How an act of ‘radical generosity’ is bringing the stories of one of the world’s most remote communities to the wider world and showcasing the art of the possible.
Nicole Richards, Oct 2019
So often when we speak about philanthropy’s biggest gifts, we get stuck talking about money. Million-dollar or even billion-dollar donations are increasingly the only types of gifts that attract mainstream headlines, which in turn reaffirm the prevailing narrative that philanthropy is only for the ultra-wealthy.
Former Philanthropy Leader of the Year, Audette Exel AO, has never been one to blindly accept a prevailing narrative. For 21 years she’s been bridging worlds with the Adara Group, using a business for purpose model that keeps pushing boundaries.
The Adara Group consists of three parts: two corporate advisory businesses, Adara Advisors and Adara Partners (both certified B Corporations) which, along with philanthropic support, fund the work of Adara Development. The latter specialises in maternal, newborn and child health and remote community development in Uganda and Nepal.
Tenacity and an inability to take no for an answer have taken Exel and her team of local in-country specialists on a journey that has at times been steep with learning, adversity and lashings of humility. Despite the challenges, Exel’s personal narrative remains one of joy.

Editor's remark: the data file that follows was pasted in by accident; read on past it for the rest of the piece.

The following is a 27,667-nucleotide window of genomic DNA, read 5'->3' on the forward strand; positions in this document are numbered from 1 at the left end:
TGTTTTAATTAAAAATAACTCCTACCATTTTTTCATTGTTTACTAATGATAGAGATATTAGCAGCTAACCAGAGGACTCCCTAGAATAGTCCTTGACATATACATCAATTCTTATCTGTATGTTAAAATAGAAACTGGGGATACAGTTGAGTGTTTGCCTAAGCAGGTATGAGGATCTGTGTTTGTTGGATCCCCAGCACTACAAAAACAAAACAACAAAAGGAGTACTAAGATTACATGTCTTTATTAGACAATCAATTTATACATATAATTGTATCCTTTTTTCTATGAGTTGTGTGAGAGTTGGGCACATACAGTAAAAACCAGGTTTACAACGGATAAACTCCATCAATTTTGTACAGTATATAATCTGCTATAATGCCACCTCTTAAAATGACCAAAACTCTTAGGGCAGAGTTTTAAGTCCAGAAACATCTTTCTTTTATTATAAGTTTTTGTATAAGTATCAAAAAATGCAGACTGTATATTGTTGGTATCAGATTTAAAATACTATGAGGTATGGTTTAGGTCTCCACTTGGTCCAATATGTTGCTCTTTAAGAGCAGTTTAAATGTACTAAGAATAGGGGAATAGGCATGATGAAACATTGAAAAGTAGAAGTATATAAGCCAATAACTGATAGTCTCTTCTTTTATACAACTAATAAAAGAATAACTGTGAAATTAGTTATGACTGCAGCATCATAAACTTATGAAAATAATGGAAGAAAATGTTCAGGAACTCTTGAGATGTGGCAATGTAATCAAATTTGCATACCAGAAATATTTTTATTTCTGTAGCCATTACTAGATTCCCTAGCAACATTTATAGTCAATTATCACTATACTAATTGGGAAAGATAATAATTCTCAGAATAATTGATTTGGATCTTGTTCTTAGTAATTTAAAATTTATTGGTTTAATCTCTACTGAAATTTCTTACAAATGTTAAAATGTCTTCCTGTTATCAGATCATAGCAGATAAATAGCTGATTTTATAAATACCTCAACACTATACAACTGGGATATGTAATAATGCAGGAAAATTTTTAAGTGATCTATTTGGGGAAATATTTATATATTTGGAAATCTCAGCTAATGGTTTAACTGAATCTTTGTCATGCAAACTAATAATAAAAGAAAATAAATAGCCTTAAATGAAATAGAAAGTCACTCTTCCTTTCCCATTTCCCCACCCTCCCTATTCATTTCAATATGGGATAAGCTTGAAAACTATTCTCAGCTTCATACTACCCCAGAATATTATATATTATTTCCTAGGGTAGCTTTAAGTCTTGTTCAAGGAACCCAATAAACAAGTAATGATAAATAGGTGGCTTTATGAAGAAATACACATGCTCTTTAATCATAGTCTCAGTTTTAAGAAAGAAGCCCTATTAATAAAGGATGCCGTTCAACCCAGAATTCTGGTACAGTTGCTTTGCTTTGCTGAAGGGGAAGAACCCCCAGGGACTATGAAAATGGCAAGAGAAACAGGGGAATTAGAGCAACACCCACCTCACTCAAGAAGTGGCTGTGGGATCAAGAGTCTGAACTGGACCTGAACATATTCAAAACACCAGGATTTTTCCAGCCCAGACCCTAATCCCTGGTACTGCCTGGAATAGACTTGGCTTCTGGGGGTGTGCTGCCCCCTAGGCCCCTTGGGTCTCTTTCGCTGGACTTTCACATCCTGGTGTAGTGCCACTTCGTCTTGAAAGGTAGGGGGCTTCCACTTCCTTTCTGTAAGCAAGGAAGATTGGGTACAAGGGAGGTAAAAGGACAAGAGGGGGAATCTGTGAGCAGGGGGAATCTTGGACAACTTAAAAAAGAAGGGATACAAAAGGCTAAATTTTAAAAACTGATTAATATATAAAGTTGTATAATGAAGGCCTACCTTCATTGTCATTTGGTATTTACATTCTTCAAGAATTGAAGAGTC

“I was determined to go to the world’s most remote places and try to understand how I could be helpful,” Exel says.
“Going to Humla, one of the most remote regions in Nepal for the first time was like being transported to a different planet. I remember walking for five days to get to Yalbang village. You had the beauty of the people, the majesty of the Himalayas but also the absolute confrontation of the day-to-day battle to survive: mums carrying their children for days and days on their back to get medical treatment; the battle with the cold and with the formidable environment every day; the need to get up every day and find food for your family. I knew that change was possible, but it was going to take decades.
“It was joyous and uplifting and terrifying all at the same time.”
Adara’s work in Nepal is the subject of the documentary Big Mountains, Big Dreams which premiered this month in Melbourne and Sydney.
The 27-minute documentary, which was two years in the making, features what is thought to be the world’s first aerial footage of Chala, the most remote village in Nepal’s most remote region.
Filmmaker Robert Zuill’s breathtaking footage captures both the cinematic sweep of the region’s inhospitable mountains and the perseverance of the people who live there.
Exel describes the Bermuda-based filmmaker’s “radical act of generosity” to travel unobtrusively with Adara’s Nepali team and create a documentary film as one of the most valuable gifts the organisation has ever received.
The culmination of thousands of hours of work, including 3,500 video clips, more than 80 interviews and six months’ worth of editing, Big Mountains Big Dreams showcases the ability of local communities to determine the solutions to the challenges they face.